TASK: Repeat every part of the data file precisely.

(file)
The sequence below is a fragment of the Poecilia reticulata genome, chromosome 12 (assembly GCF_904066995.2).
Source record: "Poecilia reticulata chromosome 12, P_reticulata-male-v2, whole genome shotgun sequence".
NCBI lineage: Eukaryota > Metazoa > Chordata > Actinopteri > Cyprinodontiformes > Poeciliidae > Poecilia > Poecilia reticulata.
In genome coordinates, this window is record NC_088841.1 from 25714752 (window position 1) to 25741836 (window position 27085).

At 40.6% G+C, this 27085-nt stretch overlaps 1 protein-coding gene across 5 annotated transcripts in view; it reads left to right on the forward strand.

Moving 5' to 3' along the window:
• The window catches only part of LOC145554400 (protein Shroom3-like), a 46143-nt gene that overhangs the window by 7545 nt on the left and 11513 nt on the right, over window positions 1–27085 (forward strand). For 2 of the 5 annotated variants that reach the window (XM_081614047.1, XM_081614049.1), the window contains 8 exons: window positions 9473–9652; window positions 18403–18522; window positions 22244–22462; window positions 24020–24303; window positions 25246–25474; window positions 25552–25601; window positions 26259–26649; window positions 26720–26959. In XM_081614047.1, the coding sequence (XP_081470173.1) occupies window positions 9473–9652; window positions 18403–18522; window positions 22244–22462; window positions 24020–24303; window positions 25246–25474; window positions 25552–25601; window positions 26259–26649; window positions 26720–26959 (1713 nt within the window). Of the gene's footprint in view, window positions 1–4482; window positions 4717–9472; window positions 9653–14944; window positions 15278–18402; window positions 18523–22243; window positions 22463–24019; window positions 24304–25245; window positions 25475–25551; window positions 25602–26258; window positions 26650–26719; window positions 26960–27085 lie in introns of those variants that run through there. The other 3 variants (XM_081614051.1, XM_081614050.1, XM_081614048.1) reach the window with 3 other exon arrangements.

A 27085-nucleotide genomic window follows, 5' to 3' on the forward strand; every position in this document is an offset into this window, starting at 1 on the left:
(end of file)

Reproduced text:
The sequence below is a fragment of the Poecilia reticulata genome, chromosome 12 (assembly GCF_904066995.2).
Source record: "Poecilia reticulata chromosome 12, P_reticulata-male-v2, whole genome shotgun sequence".
NCBI lineage: Eukaryota > Metazoa > Chordata > Actinopteri > Cyprinodontiformes > Poeciliidae > Poecilia > Poecilia reticulata.
In genome coordinates, this window is record NC_088841.1 from 25714752 (window position 1) to 25741836 (window position 27085).

At 40.6% G+C, this 27085-nt stretch overlaps 1 protein-coding gene across 5 annotated transcripts in view; it reads left to right on the forward strand.

Moving 5' to 3' along the window:
• The window catches only part of LOC145554400 (protein Shroom3-like), a 46143-nt gene that overhangs the window by 7545 nt on the left and 11513 nt on the right, over window positions 1–27085 (forward strand). For 2 of the 5 annotated variants that reach the window (XM_081614047.1, XM_081614049.1), the window contains 8 exons: window positions 9473–9652; window positions 18403–18522; window positions 22244–22462; window positions 24020–24303; window positions 25246–25474; window positions 25552–25601; window positions 26259–26649; window positions 26720–26959. In XM_081614047.1, the coding sequence (XP_081470173.1) occupies window positions 9473–9652; window positions 18403–18522; window positions 22244–22462; window positions 24020–24303; window positions 25246–25474; window positions 25552–25601; window positions 26259–26649; window positions 26720–26959 (1713 nt within the window). Of the gene's footprint in view, window positions 1–4482; window positions 4717–9472; window positions 9653–14944; window positions 15278–18402; window positions 18523–22243; window positions 22463–24019; window positions 24304–25245; window positions 25475–25551; window positions 25602–26258; window positions 26650–26719; window positions 26960–27085 lie in introns of those variants that run through there. The other 3 variants (XM_081614051.1, XM_081614050.1, XM_081614048.1) reach the window with 3 other exon arrangements.

A 27085-nucleotide genomic window follows, 5' to 3' on the forward strand; every position in this document is an offset into this window, starting at 1 on the left: